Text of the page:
And regarding cliches, there's definitely some that you can get away with for sure. Alot of them are integral parts of the stories, and so transcend their cliche roots. All the ones you mentioned are examples of that. I think you mentioned earlier that law enforcement should be portrayed as bumbling and inept - that's another one that's not only accepted but expected. There's a plethora of others, too. The protagonist almost always has nothing to lose or loses everything during the course of the narrative. There are people they'll mistake for allies that turn out to be double-agents. Not cliches but hallmarks of the genre
The problem is that you don't want to write them with a hu8ge holobanner on them tjat states they are a cliche-style character.
Like the [link=http://en.wikipedia.org/wiki/Femme_fatale]femme fatale[/link] who usually turns out to be deceptive.
It's actually quite strange, but a lot of the elements of hardboiled that I put into my fic happened before I did some actual research on it.
I have to confess though that I never finished Farewell My Lovely, it was an optional text when I did first year English and I chose to do Do Androids Dream of Electric Sheep? instead.
More on topic, what about a villian in a hardboiled. Normally there's more than one that fits the criteria but THE villian? Remember, being the villian doesn't automatically make you vader.
Katana, used to be a huge Noir fan back in the day and still have a 60+ video collection.
And that includes Murder, my Sweet?
Oh yes, and many others. There are a couple of more that Dick Powell starred in after his song and dance career wained. He is good in both genres.
Wish i had the time to watch more of these...
Could compile a list of hardboiled cliches? This would probably be a good resource for anyone seeking to write one.
The detective being kidnapped
The drugged-up or drunk female giving the detective evidence and later being found dead in her bed.
The police basically telling him to 'clear off'
An interrogation, usually quite aggressive
Paid 'informers' who exist to give others information
It's weird that this topic pops up just after I finished reading The Big Sleep, watching it for the nth time, and starting to read L.A. Confidential after watching it for the nth time.
I love hard-boiled noir type fiction because I love Humphrey Bogart.
Re: the heroic stuff - I do think you'll find heroic acts in hard-boiled fiction, but 1) they may not always come from the main characters; 2) they're offset by dirty acts.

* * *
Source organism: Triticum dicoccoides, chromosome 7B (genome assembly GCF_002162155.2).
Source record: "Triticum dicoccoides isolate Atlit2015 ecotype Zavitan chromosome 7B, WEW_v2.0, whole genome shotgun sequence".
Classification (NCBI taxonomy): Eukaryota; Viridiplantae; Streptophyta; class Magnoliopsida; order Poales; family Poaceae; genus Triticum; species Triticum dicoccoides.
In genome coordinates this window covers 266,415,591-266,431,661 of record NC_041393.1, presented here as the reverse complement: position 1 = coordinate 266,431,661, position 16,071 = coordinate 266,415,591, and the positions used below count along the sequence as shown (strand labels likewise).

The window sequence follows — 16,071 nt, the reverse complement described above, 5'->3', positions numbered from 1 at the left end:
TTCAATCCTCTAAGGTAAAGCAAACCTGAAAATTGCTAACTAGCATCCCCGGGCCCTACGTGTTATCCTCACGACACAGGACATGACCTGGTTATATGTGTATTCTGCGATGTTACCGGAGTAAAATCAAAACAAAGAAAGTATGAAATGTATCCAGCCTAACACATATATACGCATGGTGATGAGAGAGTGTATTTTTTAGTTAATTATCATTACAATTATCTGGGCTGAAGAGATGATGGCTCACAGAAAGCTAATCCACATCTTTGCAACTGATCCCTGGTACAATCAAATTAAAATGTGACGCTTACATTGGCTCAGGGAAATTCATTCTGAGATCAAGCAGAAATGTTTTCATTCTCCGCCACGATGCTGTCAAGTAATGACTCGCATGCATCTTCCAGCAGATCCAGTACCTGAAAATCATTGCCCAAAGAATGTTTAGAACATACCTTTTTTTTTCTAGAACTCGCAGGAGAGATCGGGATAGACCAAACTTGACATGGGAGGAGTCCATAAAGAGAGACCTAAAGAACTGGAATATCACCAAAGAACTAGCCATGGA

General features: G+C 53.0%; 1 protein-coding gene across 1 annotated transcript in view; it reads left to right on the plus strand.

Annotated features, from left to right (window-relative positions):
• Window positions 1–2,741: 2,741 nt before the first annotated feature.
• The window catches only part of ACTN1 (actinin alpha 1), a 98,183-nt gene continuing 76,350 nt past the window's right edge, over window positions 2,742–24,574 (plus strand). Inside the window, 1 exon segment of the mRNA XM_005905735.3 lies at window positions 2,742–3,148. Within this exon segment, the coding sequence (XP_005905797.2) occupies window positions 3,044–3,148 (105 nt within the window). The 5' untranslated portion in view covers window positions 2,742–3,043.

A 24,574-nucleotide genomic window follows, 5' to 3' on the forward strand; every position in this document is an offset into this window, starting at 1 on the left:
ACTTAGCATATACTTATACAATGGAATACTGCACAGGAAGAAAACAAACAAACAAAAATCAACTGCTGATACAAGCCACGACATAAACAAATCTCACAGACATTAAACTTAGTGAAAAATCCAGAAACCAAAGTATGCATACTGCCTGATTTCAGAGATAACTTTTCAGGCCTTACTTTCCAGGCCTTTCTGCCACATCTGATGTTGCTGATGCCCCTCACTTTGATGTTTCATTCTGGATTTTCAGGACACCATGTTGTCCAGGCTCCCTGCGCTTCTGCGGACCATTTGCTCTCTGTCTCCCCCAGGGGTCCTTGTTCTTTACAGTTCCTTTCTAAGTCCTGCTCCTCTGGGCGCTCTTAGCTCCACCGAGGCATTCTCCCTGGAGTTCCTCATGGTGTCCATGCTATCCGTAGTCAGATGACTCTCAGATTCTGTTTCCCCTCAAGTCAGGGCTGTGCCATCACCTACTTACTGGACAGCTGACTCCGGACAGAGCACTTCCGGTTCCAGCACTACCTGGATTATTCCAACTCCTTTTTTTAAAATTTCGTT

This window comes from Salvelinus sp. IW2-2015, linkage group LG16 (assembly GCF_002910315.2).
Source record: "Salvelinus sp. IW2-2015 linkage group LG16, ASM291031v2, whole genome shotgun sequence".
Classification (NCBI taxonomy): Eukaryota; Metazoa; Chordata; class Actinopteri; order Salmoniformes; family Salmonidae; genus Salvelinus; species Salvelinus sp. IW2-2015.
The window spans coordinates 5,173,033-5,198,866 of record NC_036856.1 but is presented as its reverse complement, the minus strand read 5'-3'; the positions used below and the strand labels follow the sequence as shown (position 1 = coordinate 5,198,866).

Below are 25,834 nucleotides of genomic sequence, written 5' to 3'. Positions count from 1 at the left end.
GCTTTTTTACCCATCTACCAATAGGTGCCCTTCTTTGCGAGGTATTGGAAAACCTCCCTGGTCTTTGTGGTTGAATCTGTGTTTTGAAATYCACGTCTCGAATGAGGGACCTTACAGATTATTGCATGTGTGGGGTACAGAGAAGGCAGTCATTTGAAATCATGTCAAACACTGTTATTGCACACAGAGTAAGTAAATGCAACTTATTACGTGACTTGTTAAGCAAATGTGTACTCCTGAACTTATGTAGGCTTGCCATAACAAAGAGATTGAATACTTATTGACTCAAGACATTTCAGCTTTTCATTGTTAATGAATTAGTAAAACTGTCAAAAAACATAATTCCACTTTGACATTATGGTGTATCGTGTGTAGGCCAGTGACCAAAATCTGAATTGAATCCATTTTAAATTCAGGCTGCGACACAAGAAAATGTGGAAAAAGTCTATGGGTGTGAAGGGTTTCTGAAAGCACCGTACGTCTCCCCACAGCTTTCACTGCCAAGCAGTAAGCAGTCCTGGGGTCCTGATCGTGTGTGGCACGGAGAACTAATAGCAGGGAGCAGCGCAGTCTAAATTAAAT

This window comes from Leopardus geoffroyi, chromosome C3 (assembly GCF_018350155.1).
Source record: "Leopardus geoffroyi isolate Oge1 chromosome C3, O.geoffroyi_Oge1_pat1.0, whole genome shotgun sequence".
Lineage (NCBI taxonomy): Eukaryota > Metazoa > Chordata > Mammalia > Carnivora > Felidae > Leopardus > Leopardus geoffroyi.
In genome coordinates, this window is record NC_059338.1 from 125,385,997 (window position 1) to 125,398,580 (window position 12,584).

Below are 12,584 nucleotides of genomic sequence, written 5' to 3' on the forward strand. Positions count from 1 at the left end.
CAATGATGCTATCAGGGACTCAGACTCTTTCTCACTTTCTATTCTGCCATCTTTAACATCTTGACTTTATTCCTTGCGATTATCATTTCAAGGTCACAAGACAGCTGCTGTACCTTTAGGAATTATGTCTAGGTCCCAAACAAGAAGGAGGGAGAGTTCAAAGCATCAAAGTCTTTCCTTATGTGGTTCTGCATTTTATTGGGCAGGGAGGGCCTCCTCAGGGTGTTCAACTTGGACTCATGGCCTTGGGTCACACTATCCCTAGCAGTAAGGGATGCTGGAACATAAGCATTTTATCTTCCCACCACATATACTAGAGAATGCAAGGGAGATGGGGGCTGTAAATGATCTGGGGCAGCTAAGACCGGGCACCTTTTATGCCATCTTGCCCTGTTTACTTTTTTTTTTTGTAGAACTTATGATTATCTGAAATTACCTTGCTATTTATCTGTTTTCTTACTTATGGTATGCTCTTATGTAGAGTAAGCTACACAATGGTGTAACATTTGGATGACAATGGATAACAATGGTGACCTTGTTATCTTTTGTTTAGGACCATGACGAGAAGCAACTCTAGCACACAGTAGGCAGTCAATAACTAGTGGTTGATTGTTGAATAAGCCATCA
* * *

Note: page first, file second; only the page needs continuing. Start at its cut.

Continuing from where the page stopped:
1) "Double Indemnity" - to me there's only one person who commits truly good acts, and that's Edward G. Robinson as Fred MacMurray's boss. You don't see him a lot, but MacMurray's monologue throughout the film is a confession to Robinson, and I think that's significant.
2) In "L.A. Confidential", Officer Bud White has a thing for helping abused women. So that makes him a very heroic guy. But at the same time he's a very violent man who often doesn't give a second thought to beating a suspect into submission. Ed Exley wants to help people and make a difference, but he's so stuck on following the rules that he'll step all over people.
Throw this stuff into Star Wars, and you most likely won't get a Jedi unless it's someone like Mace Windu who walks on the darker side of life. You're more likely to get a pre-Rebellion Han Solo, or a Lando, or bounty hunters. But you can also have people who work within the system - doesn't always have to be the P.I. sort. For instance, a Rebel officer has a soft spot for a woman who turns out to be an Imperial informant. Or an Imperial investigator looking into the death of a local gangster with ties to the government.
To me the important thing to remember is that the heroes aren't going to be saints. They'll have some very hard edges. And the villains, as someone said before, aren't going to be Vader. They'll kill and manipulate others to get their hands on power, drugs, or a statue of a bird, and they may not have an redeeming qualities, but they still won't be evil incarnate.
And that's my schpiel for tonight.
There's people like Quinlan Vos
Has anyone here seen the BBC series Life on Mars? DCI Gene Hunt and his department (save for Sam Tyler, of course) make a perfect bunch of hard-boiled Is (without the "P" in "PI"...^^ ), especially when it comes to the "aggressive interrogations", hehehe...
Ah, just to clarify re: heroism.
Usually a main character are morally upright. Men of honour in a den of thieves, as they say. They'll be fighting against corrupt cops to claim a lover, or clear their name, or catch the man that ruined their life, or solve a muder, or something. There are many exceptions though, granted. Double Indemnity is probably one. But in all of the works that Phillip Marlowe is features, he is a morally upright man. He commits some devious acts to get his job done, but he certainly has the moral high ground.